Vim has a number of other quick edit functions. If you want to change a word, you can use cw. So to change 'mean' to 'avg' in the file, move to an instance of 'mean' with /me. Then type cwavg<Esc> to make the change.

Gvim change word example

Finally, you can type n.n.n. to change the other occurrences of 'mean'. The c command is very similar to the d command as well, but in a different way than the y command is similar to the d command. The c command deletes characters just like d, but then it enters Insert Mode right away so you can enter something different in place of what was deleted. The cc, C, and :<range>c commands work like you would expect, but the :<range>c command is a little cumbersome because you have to enter the new text at the command line instead of in place.

Another variant of delete is x. This command deletes a single character, and it's reminiscent of the old days when you would back up and x-out characters on a typewriter. Still another way to delete is with the r command. The r stands for replace, and it will replace a single character with the next character typed. It's useful for simple typo corrections. For more major changes, you can use R to enter Replace Mode and overwrite as many characters as you need to with newly typed ones. Like Insert Mode, you have to exit with the <Esc> key.

Finally, the J command deletes the newline character at the end of the current line, joining the next line to the end of the current line no matter where the cursor is in the current line. These are all useful commands in certain situations, so be sure to get comfortable with them.

Shifting Gears (I mean text)

Let's move on from all of the ways Vim can delete stuff to something else that comes up a lot in programming: indenting. In Vim changing the indent level of a block of code is a snap. Use >> to shift a line right one indent level, and use << to shift a line left one indent level. A repeat number can be specified before the shifts to indent multiple lines. Let's try changing our code file to make the sum method private. Normally private methods go at the end of modules or classes, so we need to move it to the end of the list of methods and add private above it. I'll let you try this out on your own (hint: make use of gg, dd, p, and O to speed things up). Then position the cursor on the method declaration line and type 3>> to shift the method to the proper indentation.

Gvim indent example

Vim also has :<range>> and :<range>< commands to indent larger numbers of lines easily. To fix indentation by making it the same as whatever the indent of the previous line is, you can also use ==.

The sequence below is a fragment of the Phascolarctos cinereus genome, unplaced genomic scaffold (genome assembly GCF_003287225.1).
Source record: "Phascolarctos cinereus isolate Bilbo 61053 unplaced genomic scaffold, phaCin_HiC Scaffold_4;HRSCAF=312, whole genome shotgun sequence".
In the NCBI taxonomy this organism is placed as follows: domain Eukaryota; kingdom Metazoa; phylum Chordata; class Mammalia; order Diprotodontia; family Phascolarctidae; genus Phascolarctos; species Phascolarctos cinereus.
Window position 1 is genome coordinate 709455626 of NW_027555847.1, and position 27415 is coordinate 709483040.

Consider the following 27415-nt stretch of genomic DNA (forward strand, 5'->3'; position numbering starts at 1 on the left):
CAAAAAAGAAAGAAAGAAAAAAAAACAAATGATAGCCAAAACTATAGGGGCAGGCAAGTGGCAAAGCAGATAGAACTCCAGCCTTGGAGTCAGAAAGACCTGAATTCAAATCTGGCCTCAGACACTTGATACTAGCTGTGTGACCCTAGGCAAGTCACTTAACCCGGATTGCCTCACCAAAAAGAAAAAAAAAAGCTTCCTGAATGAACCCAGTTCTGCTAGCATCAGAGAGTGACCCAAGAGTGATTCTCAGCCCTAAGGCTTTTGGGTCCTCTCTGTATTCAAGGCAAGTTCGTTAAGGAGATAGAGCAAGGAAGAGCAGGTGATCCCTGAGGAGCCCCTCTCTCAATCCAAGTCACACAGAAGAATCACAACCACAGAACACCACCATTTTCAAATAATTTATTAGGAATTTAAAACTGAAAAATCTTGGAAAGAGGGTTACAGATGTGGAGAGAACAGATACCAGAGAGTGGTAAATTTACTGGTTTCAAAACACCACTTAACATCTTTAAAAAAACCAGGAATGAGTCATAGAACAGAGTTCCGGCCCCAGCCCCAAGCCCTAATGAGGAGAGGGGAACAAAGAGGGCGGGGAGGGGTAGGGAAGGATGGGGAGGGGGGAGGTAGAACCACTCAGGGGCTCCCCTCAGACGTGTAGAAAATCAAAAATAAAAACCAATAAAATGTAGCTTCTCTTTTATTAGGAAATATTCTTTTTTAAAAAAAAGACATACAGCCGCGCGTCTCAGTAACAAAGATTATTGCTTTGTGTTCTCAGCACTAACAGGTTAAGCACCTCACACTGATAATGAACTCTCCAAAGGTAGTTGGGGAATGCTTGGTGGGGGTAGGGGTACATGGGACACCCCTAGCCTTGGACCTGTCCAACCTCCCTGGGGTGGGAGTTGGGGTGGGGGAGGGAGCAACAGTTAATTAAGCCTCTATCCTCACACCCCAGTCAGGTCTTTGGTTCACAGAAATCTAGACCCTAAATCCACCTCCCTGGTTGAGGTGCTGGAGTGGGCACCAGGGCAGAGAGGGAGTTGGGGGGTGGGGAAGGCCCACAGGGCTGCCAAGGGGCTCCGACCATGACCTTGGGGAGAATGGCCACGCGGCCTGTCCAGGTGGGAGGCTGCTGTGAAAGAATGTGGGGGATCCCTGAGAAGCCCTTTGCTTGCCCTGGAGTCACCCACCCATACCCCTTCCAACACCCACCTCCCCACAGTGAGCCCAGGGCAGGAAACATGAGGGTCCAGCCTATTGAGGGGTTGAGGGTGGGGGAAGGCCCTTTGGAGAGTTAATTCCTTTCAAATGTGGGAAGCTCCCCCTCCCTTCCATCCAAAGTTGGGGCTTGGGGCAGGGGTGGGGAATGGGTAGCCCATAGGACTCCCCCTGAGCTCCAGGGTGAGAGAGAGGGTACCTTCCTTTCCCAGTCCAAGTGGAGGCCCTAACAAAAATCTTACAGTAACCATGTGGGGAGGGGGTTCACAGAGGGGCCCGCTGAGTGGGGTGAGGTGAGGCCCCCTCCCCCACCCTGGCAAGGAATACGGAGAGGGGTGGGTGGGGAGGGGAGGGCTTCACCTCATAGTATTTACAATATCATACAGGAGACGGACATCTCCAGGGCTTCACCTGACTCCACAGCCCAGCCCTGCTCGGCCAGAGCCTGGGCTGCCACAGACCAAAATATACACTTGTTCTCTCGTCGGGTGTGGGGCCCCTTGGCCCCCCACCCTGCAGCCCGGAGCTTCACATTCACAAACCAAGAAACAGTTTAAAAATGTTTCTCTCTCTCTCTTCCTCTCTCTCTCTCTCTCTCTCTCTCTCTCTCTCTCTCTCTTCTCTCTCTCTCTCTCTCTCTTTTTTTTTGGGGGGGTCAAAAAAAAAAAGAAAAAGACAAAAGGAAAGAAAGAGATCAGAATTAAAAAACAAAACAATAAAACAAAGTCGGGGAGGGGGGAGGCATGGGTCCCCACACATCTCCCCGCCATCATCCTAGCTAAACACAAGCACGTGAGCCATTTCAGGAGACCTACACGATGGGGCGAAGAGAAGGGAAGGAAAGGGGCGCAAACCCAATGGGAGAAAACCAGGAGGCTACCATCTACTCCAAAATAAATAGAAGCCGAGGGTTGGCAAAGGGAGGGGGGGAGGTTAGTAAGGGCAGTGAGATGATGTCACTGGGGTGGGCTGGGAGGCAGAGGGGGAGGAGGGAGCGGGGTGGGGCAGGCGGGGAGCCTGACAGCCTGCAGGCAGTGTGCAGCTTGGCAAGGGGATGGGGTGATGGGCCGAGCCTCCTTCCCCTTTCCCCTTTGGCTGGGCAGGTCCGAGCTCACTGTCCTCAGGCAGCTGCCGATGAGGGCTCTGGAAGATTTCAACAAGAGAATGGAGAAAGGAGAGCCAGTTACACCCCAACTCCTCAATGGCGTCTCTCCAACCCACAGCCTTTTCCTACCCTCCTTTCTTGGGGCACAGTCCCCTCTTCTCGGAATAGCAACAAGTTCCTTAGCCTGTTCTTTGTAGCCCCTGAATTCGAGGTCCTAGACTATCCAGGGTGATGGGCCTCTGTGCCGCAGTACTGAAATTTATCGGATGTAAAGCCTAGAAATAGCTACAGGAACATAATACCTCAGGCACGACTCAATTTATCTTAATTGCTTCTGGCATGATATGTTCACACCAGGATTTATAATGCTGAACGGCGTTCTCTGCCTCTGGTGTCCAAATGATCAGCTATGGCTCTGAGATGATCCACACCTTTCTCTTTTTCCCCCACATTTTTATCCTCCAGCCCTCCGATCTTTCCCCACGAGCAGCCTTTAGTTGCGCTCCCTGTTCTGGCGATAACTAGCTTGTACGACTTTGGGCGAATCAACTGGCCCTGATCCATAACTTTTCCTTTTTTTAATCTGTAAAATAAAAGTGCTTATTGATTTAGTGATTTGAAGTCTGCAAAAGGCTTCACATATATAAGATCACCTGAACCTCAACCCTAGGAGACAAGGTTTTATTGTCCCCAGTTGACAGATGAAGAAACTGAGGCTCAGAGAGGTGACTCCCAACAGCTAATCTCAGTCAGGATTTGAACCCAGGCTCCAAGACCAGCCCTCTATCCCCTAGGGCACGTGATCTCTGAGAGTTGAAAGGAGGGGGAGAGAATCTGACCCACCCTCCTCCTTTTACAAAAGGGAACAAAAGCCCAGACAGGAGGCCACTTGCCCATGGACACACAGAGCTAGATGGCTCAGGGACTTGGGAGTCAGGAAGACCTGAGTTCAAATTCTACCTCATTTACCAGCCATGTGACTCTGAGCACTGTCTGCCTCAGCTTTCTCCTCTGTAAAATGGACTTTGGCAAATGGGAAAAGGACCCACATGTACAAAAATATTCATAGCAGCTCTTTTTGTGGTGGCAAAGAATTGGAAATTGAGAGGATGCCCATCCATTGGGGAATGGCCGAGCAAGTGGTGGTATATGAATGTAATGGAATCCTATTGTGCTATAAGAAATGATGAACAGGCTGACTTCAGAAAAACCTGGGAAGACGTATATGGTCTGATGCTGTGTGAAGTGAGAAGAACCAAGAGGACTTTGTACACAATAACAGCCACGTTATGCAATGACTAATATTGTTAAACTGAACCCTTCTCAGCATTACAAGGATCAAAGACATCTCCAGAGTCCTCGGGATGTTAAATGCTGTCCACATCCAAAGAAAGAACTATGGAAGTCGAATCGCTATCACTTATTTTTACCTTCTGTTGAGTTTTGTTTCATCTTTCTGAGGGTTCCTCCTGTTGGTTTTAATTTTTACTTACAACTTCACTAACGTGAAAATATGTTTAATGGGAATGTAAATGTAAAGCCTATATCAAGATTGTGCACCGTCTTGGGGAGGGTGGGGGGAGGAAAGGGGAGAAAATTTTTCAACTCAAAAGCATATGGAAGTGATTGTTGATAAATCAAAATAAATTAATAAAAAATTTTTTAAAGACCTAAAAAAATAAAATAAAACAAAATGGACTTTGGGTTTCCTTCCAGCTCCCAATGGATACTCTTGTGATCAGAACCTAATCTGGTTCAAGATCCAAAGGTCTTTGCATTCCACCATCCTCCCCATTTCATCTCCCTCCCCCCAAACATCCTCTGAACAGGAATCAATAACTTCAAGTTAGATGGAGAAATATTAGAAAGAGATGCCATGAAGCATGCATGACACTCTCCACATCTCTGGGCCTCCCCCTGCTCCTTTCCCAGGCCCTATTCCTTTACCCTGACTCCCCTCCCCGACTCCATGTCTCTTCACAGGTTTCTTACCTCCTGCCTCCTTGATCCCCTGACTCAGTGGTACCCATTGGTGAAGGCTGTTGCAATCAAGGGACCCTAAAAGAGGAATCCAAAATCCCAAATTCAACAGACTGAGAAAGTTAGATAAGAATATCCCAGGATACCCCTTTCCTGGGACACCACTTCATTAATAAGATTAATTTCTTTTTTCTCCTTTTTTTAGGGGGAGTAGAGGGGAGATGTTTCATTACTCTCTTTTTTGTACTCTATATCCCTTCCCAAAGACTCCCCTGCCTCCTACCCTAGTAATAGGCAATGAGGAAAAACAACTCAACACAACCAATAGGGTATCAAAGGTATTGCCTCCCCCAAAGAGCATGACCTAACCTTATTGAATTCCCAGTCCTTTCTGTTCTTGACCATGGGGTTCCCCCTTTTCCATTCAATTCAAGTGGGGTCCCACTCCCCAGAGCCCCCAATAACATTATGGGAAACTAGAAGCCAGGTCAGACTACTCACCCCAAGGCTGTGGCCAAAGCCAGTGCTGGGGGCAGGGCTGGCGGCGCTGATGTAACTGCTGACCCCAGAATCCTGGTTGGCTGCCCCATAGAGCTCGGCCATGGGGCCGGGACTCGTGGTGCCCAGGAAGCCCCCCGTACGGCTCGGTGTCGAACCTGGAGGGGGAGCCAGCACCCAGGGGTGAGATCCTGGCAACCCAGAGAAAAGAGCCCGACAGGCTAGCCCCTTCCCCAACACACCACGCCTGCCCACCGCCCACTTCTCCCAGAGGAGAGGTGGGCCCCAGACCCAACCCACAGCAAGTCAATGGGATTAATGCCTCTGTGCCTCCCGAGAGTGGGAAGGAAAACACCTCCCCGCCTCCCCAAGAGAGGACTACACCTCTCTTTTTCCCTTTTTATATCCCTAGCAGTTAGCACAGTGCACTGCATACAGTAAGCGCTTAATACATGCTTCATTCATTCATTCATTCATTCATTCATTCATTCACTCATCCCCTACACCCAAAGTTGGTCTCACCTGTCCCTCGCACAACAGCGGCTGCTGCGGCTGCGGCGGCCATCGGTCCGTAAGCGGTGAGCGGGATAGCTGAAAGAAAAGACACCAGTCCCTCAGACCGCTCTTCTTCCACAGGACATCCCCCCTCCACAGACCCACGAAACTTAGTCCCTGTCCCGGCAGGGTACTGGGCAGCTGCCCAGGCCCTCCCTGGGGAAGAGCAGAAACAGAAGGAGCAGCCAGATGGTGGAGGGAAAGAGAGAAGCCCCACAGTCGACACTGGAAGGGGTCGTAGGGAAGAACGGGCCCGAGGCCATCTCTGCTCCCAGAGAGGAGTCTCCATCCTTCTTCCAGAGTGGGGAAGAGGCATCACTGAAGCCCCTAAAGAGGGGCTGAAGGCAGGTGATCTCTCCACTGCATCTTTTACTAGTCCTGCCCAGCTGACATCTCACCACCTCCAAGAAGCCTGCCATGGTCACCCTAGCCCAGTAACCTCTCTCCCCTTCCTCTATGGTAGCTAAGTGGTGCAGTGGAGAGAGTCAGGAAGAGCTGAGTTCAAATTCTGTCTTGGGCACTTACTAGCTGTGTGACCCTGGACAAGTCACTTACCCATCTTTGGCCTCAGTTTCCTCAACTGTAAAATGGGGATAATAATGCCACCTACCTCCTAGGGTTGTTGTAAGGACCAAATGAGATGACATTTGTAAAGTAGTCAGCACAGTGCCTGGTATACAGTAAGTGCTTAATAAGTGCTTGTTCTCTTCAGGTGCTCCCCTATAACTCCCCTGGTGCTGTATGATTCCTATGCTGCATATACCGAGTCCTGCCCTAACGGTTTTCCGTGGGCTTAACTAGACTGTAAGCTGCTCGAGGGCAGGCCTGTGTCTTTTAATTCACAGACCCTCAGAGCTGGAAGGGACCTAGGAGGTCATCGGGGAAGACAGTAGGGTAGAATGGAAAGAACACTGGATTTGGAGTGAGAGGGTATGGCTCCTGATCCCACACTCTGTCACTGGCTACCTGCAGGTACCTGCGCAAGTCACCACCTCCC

Another coding task that comes up again and again is search and replace. Vim has a concise command line tool for doing this task called substitute, and the format of the command is :<range>s/<search_regex>/<replace_text>/[g]. The g at the end is optional, hence the brackets, and when it is included every occurrence of the search regex will be replaced. Otherwise, only the first occurrence on each line will be replaced. This format may look ungainly at first, but once you get used to it, it is so much more convenient than messing around with search-and-replace dialog boxes in other editors. A simple way to turn all of the 'avg' occurrences back to 'mean' would be :1,$s/avg/mean/. That command substitutes the first occurrence of 'avg' on every line from line 1 to the last line with 'mean'. Having the search term be a regular expression makes this feature quite powerful.

More Power with Macros

Speaking of powerful features, let's take a moment to go over macros. Vim has this feature where you can record a set of keystrokes and assign them to any key to be replayed later. Any key can be used because the replay command is @<key>. I normally use the number keys for macros, and they are extremely useful when changing regularly structured data files. Let's do a simple example by making a macro to comment out the beginning of a line and move to the next line. That way it can be repeated to comment out larger blocks of code. Start by moving to line 13 in our example code. We'll be commenting out the stdev method. Type q1 to start the macro recording that will be saved in key 1. Notice that the bottom of the window should say 'recording'.

Gvim macro recording example

Now type ^i#<Esc>jq to perform the move, edit, move, and end the recording. To replay the recording two more times, type 2@1, and the next two lines are also commented out.

Gvim replay macro example

Maybe not the best way to comment out code lines (we'll cover a better way next time), but it shows the utility of macros. Where macros really shine is when you want to do a complicated edit to a file hundreds or thousands of times. With macros you can do things in Vim that would take more time and lines of code to do in any scripting language, even Ruby.

With that, I should wrap up this post. This is more than enough to work on, and once you get good at these commands, you'll be well on your way to editing at the speed of thought. The new commands we covered were:
  • d, dd, D, :d - delete, delete line, delete to end, ranged delete
  • u, <Ctrl>-R - undo and redo
  • p, P - paste after or before cursor
  • y, yy, Y, :y - yank, yank line, yank to end, ranged yank
  • c - change
  • x - delete character
  • J - join next line to end of current line
  • r, R - replace character, Replace Mode
  • <<, >>, ==, :<, :> - left, right, match indent
  • :s - substitute
  • q, @ - record and replay macro
It may seem like the stuff you're typing is a bunch of gobbledygook, especially when copying the keystrokes from a blog, but when you're fluent in Vim it no longer seems like that at all. The commands become an extension of your thought processes when editing, and you don't think, "Hmm, I need to type dd to delete this line." You just think, "delete line," and your fingers automatically type the necessary command. Like learning an instrument, getting to this point takes practice, but once you're there, it's awesome.

Keep in mind just because it's not covered here, doesn't mean it isn't possible to do efficiently in Vim. If you have a complicated editing task that you want to automate, chances are Vim can do it, even if it's not obvious from the commands you already know. Take a minute to google around and see if you can find a way to solve your problem in only a few keystrokes. As you discover more and more of these editing tricks, your proficiency in Vim will keep increasing, and you'll be amazed at how quickly you'll be able to get stuff done.

Next week we'll look at some great plugins for Vim that make it even more useful and efficient for coding. We'll also cover some simple buffer management commands for when you have multiple buffers open in one Vim session.